Potential triggers for sentiment this week1 :
- US: All eyes will be on the inflation data for July, expected at 8.7%, down from 9.1% in June. Other releases include PPI and the University of Michigan’s sentiment index.
- Europe: Final July CPI data for France, Germany, Italy and Spain. Eurozone factory activity.
- APAC: China July trade data; Australia consumer confidence survey.
- Global: Investors’ focus has switched from inflation, which they assume is being dealt with by central banks (except the BoJ), towards employment data that will confirm if consumers can willingly keep paying for higher prices.
1 If sentiment is bearish/bullish, a negative/positive surprise on these data releases could trigger an overreaction.
Summary of changes in investor sentiment from the previous week:
- Investor sentiment continued to improve in all markets we track, except China and global emerging markets, which ended the week flat versus the previous week on geopolitical concerns. Sentiment is now moderately positive in all developed markets, while emerging markets and Asia ex-Japan remain close to neutral, lacking conviction one way or the other.
- Three factors are responsible for the current recovery in sentiment. First the belief that major central banks have now all admitted to the vice of having been behind the curve on inflation last year. In the manner of Alcoholics Anonymous, they have taken the first step towards recovery. Second, Q2 earnings have so far surprised on the upside, helping investors conclude that they had been overly bearish in their forecasts. And third, resilient employment data is raising hopes for a soft landing of the economy, instead of a hard one.
- Developed-markets sentiment is now in the Schrodinger zone. As long as inflationary pressures persist, investors are both hopeful corporate profits will not suffer as much as they previously thought, and, with the heavy irony available only to the hesitant, fearful that this this immunity won’t last. Perhaps the positive earnings so far, like the spoonful of sugar did to the bitter medicine, have only helped the news of further monetary tightening go down a little easier.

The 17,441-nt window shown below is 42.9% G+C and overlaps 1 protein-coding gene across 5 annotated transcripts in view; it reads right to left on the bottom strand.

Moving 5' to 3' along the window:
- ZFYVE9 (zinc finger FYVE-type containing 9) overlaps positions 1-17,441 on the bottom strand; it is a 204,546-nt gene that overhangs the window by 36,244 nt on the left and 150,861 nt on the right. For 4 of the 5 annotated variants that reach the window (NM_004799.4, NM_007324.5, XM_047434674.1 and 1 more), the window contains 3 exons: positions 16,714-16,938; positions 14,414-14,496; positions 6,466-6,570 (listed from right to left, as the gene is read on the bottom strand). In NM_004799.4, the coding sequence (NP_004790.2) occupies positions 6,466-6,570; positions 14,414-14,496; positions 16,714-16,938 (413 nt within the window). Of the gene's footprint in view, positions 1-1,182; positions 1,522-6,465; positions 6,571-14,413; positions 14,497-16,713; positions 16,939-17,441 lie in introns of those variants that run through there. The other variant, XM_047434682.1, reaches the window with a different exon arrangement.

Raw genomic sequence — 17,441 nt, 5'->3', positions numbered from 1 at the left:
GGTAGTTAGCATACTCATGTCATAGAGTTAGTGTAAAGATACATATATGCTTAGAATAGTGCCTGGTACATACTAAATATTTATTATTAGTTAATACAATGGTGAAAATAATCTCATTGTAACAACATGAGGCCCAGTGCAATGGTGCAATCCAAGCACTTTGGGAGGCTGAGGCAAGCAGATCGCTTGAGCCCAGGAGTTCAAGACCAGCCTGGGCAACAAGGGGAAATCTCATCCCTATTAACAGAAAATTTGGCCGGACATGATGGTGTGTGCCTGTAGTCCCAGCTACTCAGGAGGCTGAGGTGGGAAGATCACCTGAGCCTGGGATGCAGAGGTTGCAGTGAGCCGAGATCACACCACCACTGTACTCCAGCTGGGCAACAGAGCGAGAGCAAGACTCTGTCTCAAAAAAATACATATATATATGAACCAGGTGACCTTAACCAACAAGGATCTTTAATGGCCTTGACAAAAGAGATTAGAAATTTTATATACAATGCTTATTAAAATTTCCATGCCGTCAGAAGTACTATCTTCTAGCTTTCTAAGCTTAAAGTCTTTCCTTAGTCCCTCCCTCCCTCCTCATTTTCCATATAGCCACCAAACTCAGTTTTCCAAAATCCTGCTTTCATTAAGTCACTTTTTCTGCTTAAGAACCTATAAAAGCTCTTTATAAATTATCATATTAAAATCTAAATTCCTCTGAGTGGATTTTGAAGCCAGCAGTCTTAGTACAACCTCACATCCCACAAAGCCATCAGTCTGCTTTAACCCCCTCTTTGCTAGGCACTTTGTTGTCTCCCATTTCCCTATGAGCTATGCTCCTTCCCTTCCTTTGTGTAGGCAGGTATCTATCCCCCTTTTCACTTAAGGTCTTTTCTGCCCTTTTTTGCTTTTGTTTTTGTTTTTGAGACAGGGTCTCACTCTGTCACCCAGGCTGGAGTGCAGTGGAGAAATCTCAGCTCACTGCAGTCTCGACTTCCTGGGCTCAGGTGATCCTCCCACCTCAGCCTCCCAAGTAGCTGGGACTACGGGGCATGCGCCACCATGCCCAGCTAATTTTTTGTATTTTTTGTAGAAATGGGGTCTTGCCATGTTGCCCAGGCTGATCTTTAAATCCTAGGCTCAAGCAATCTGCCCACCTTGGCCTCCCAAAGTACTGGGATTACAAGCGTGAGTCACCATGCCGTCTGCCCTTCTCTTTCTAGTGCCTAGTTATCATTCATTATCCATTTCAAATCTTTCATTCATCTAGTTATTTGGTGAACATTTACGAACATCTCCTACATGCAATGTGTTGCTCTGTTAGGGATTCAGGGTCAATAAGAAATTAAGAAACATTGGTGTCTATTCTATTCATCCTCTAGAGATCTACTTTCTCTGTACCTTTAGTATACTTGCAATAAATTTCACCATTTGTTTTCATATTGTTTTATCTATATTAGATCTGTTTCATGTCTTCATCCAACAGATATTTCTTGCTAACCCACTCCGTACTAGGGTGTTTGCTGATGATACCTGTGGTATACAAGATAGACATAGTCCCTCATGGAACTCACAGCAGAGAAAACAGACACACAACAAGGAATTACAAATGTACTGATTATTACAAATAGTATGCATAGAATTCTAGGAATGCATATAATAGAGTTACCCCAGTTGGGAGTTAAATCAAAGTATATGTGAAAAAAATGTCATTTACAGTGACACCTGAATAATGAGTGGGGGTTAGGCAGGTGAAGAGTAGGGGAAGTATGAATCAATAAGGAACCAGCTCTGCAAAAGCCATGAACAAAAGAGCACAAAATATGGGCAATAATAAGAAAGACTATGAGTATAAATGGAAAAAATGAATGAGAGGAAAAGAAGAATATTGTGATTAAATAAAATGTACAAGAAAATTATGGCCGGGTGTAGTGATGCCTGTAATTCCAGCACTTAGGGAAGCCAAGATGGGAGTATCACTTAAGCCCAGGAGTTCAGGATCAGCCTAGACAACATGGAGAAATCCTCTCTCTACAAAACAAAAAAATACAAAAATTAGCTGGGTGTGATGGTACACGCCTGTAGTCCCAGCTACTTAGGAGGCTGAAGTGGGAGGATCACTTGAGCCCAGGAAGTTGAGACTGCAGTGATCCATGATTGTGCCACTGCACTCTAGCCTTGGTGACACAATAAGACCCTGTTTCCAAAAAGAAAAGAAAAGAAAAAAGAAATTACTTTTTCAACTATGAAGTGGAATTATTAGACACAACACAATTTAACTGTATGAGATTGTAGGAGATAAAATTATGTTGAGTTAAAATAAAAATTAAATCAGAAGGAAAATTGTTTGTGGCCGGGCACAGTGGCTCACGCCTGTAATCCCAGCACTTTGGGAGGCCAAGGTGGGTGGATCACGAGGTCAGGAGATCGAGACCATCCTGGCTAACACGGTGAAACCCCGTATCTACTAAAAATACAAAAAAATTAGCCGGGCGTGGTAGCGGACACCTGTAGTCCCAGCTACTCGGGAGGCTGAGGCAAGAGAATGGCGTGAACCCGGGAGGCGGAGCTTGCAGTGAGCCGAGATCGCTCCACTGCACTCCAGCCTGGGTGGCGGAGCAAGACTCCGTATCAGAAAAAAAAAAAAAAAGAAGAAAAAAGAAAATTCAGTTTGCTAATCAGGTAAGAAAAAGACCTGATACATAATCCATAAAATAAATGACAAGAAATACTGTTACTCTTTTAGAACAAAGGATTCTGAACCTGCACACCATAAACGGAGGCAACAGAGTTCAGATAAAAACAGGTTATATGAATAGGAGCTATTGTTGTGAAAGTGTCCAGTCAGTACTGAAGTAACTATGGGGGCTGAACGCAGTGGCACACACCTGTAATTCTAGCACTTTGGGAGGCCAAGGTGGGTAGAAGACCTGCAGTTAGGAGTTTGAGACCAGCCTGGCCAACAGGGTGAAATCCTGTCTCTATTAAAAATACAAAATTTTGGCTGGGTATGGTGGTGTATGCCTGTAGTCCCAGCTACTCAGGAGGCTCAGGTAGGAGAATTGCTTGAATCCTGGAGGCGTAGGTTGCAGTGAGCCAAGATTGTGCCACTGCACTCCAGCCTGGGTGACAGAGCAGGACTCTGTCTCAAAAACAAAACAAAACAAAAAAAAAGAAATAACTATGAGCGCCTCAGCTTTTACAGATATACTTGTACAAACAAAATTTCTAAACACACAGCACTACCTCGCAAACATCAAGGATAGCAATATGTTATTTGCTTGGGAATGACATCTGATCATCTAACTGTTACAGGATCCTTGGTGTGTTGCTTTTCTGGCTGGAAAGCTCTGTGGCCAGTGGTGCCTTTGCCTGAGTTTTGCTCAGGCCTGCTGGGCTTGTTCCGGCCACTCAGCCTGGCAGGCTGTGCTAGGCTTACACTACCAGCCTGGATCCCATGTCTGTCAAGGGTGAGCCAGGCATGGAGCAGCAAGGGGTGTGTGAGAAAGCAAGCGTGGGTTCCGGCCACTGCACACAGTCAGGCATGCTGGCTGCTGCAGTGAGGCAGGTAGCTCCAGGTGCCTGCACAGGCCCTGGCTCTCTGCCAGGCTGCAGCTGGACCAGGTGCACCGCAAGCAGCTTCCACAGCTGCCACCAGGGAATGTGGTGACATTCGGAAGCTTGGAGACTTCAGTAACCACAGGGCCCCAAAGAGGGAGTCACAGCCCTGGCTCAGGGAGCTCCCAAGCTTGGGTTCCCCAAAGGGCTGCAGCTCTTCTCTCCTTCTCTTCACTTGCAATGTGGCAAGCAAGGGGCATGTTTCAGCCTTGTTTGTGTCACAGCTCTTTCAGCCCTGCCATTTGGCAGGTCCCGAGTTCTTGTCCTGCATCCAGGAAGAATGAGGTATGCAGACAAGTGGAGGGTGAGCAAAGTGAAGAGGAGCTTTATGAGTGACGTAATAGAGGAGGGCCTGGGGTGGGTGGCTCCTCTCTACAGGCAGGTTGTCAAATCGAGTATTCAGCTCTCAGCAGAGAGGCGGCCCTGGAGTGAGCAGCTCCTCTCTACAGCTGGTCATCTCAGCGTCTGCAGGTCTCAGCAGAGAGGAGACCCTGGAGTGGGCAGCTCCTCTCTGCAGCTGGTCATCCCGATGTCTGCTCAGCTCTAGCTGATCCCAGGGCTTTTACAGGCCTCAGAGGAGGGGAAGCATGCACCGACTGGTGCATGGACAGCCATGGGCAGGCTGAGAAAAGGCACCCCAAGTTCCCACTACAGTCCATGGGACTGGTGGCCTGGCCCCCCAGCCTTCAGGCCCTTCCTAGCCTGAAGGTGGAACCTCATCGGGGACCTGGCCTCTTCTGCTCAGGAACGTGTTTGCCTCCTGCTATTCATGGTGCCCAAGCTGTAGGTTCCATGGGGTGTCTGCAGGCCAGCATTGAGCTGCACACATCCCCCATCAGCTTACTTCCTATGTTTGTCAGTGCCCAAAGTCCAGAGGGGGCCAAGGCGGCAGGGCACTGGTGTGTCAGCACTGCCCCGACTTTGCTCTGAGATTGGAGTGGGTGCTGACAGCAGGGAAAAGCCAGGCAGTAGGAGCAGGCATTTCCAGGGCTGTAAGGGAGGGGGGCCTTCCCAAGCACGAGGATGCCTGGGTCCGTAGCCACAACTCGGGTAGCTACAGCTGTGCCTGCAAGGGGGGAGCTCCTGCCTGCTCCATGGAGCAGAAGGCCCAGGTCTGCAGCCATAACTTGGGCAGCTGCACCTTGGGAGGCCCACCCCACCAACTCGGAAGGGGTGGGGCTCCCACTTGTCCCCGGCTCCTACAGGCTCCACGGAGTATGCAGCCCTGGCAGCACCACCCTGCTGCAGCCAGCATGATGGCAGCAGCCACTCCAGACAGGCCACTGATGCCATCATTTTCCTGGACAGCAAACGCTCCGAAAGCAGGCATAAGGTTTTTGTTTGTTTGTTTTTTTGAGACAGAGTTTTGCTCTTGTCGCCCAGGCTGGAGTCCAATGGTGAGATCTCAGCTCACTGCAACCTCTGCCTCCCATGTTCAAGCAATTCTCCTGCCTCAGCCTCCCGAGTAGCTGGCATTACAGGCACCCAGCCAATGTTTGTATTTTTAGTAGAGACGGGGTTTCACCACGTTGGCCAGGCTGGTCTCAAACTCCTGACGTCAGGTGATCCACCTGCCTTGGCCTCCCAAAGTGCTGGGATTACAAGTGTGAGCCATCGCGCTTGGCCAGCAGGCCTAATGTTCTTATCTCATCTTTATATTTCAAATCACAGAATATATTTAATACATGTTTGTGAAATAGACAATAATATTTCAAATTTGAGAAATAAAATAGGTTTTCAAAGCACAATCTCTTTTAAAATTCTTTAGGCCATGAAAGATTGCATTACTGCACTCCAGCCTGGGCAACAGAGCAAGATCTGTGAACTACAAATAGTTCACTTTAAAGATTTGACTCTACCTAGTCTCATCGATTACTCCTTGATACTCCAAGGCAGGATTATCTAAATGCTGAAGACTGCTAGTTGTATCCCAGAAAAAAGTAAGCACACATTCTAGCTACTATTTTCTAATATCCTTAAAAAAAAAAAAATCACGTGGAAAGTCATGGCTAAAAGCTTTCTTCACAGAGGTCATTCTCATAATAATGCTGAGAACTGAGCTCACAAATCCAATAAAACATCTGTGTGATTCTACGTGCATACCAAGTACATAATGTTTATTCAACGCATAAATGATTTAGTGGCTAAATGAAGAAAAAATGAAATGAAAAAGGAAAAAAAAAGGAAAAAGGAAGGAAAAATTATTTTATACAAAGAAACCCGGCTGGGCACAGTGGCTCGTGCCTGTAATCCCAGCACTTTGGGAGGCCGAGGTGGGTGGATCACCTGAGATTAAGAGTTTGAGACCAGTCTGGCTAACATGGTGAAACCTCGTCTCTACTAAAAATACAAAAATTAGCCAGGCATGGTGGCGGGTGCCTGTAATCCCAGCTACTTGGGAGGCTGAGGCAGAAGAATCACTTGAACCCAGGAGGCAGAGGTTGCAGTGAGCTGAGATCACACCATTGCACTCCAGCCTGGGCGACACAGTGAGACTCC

- Global emerging markets, Asia ex-Japan and China, remain too close to ground zero when it comes to the negative impacts of the trifecta of higher US interest rates, a slowing global economy and a deteriorating US-China relationship. These pressures are likely to keep investors in those markets on the defensive for the time being.
- Globally, as the Q2 earnings reporting season draws to a close in the next couple of weeks, daily news flow will revert to coverage of macroeconomic and geopolitical events. Prolongation of the war in Ukraine and a further deterioration of the US-China relationship means investors will pick up their newspapers in anticipation and put them down in disappointment. In that environment, sentiment, that other invisible hand of the market, can quickly develop jagged and dirty fingernails.
Jump to a specific market
US investor sentiment
Sentiment among US investors (green line) ended moderately positive last week, near its high for the year but unable to add to the previous week’s gains. Corporate earnings have projected a base-case scenario instead of a worst-case one, as far as the impact of inflation on profit margins is concerned. US consumers are in better financial shape than before the pandemic, and with the economy running at full employment, they have remained able and willing to pay higher prices without cutting back on their spending habits. The worry now for investors, is how long will this willingness last? For now, the economy gets the benefit of the doubt, and risk tolerance remains higher than risk aversion, but not by much. Volatility — the downside risk of being wrong — remains 50% higher than the average for 2021, reflecting the ongoing macro uncertainty in the market.
European investor sentiment
European investors’ sentiment (green line) remained strongly positive last week, edging slightly higher than the previous week. Sector allocations (red dotted line) also confirmed the ongoing implementation of more risk-tolerant strategies by investors, helping markets to rally higher. Risk tolerance is now significantly higher than risk aversion, helping turn a positive risk appetite into a driving force for markets as buyers of risk assets outnumber sellers. Since bottoming out in late February, sentiment has been on a recovering uptrend, turning positive once again in July. Strong macro and geopolitical headwinds remain in place, however. While corporate earnings seem to have been able to weather the inflation storm, uncertainty remains about the fate of the economy under a scenario of a prolonged war in Ukraine and further disruption to the region’s oil and gas supply from Russia ahead of the winter. For now, like US investors, the economy gets the benefit of the doubt, but further market gains will require evidence that this confidence isn’t misplaced.